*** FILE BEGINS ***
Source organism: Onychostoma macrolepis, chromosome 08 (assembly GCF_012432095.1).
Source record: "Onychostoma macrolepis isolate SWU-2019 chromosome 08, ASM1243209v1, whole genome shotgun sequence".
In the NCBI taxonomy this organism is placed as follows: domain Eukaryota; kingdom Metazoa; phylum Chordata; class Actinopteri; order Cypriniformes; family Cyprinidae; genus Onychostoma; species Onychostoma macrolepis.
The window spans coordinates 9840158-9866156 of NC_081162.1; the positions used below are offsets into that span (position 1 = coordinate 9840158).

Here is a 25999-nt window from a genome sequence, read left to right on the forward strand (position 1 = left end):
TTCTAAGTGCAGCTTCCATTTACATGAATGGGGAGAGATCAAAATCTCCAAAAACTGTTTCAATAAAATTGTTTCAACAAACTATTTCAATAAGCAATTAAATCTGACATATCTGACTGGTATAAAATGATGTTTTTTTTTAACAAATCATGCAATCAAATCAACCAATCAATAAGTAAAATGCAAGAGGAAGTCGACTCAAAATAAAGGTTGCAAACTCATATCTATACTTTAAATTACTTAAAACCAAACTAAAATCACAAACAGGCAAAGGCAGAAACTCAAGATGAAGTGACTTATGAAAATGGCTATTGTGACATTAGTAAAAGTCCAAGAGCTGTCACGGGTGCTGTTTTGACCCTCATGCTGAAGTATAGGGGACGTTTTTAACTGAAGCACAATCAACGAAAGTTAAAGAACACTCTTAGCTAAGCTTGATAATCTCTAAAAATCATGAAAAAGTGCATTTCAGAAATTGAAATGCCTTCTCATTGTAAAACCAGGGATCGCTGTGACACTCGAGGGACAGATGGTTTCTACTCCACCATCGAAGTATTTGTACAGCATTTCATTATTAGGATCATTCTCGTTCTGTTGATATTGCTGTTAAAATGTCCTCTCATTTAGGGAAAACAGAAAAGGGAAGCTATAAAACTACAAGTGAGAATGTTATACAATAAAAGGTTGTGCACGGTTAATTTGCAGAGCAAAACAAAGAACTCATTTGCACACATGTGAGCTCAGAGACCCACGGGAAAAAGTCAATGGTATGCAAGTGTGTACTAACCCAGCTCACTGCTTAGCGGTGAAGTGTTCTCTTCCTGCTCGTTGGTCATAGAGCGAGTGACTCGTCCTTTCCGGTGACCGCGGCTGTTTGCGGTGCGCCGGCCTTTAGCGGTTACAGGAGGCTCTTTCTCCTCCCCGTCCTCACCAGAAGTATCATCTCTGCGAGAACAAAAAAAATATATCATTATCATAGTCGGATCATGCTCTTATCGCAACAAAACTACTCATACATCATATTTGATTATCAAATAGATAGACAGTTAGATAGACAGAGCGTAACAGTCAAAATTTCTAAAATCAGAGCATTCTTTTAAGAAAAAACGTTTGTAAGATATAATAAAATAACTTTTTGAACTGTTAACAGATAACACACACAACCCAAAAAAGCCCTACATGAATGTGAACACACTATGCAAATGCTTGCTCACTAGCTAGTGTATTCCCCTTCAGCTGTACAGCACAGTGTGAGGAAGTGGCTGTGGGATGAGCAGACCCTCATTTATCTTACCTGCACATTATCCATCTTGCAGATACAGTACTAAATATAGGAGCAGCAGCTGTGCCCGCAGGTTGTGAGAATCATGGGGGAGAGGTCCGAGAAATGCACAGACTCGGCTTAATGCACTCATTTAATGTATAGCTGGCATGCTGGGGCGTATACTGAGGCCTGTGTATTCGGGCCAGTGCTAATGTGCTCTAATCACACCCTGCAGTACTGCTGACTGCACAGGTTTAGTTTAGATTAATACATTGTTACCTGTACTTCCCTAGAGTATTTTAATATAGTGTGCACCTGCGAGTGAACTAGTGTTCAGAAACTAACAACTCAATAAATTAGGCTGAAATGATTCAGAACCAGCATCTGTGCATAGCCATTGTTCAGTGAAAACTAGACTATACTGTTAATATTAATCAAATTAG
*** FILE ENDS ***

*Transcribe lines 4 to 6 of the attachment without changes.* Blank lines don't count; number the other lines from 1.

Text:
The window spans coordinates 9840158-9866156 of NC_081162.1; the positions used below are offsets into that span (position 1 = coordinate 9840158).

Here is a 25999-nt window from a genome sequence, read left to right on the forward strand (position 1 = left end):
TTCTAAGTGCAGCTTCCATTTACATGAATGGGGAGAGATCAAAATCTCCAAAAACTGTTTCAATAAAATTGTTTCAACAAACTATTTCAATAAGCAATTAAATCTGACATATCTGACTGGTATAAAATGATGTTTTTTTTTAACAAATCATGCAATCAAATCAACCAATCAATAAGTAAAATGCAAGAGGAAGTCGACTCAAAATAAAGGTTGCAAACTCATATCTATACTTTAAATTACTTAAAACCAAACTAAAATCACAAACAGGCAAAGGCAGAAACTCAAGATGAAGTGACTTATGAAAATGGCTATTGTGACATTAGTAAAAGTCCAAGAGCTGTCACGGGTGCTGTTTTGACCCTCATGCTGAAGTATAGGGGACGTTTTTAACTGAAGCACAATCAACGAAAGTTAAAGAACACTCTTAGCTAAGCTTGATAATCTCTAAAAATCATGAAAAAGTGCATTTCAGAAATTGAAATGCCTTCTCATTGTAAAACCAGGGATCGCTGTGACACTCGAGGGACAGATGGTTTCTACTCCACCATCGAAGTATTTGTACAGCATTTCATTATTAGGATCATTCTCGTTCTGTTGATATTGCTGTTAAAATGTCCTCTCATTTAGGGAAAACAGAAAAGGGAAGCTATAAAACTACAAGTGAGAATGTTATACAATAAAAGGTTGTGCACGGTTAATTTGCAGAGCAAAACAAAGAACTCATTTGCACACATGTGAGCTCAGAGACCCACGGGAAAAAGTCAATGGTATGCAAGTGTGTACTAACCCAGCTCACTGCTTAGCGGTGAAGTGTTCTCTTCCTGCTCGTTGGTCATAGAGCGAGTGACTCGTCCTTTCCGGTGACCGCGGCTGTTTGCGGTGCGCCGGCCTTTAGCGGTTACAGGAGGCTCTTTCTCCTCCCCGTCCTCACCAGAAGTATCATCTCTGCGAGAACAAAAAAAATATATCATTATCATAGTCGGATCATGCTCTTATCGCAACAAAACTACTCATACATCATATTTGATTATCAAATAGATAGACAGTTAGATAGACAGAGCGTAACAGTCAAAATTTCTAAAATCAGAGCATTCTTTTAAGAAAAAACGTTTGTAAGATATAATAAAATAACTTTTTGAACTGTTAACAGATAACACACACAACCCAAAAAAGCCCTACATGAATGTGAACACACTATGCAAATGCTTGCTCACTAGCTAGTGTATTCCCCTTCAGCTGTACAGCACAGTGTGAGGAAGTGGCTGTGGGATGAGCAGACCCTCATTTATCTTACCTGCACATTATCCATCTTGCAGATACAGTACTAAATATAGGAGCAGCAGCTGTGCCCGCAGGTTGTGAGAATCATGGGGGAGAGGTCCGAGAAATGCACAGACTCGGCTTAATGCACTCATTTAATGTATAGCTGGCATGCTGGGGCGTATACTGAGGCCTGTGTATTCGGGCCAGTGCTAATGTGCTCTAATCACACCCTGCAGTACTGCTGACTGCACAGGTTTAGTTTAGATTAATACATTGTTACCTGTACTTCCCTAGAGTATTTTAATATAGTGTGCACCTGCGAGTGAACTAGTGTTCAGAAACTAACAACTCAATAAATTAGGCTGAAATGATTCAGAACCAGCATCTGTGCATAGCCATTGTTCAGTGAAAACTAGACTATACTGTTAATATTAATCAAATTAG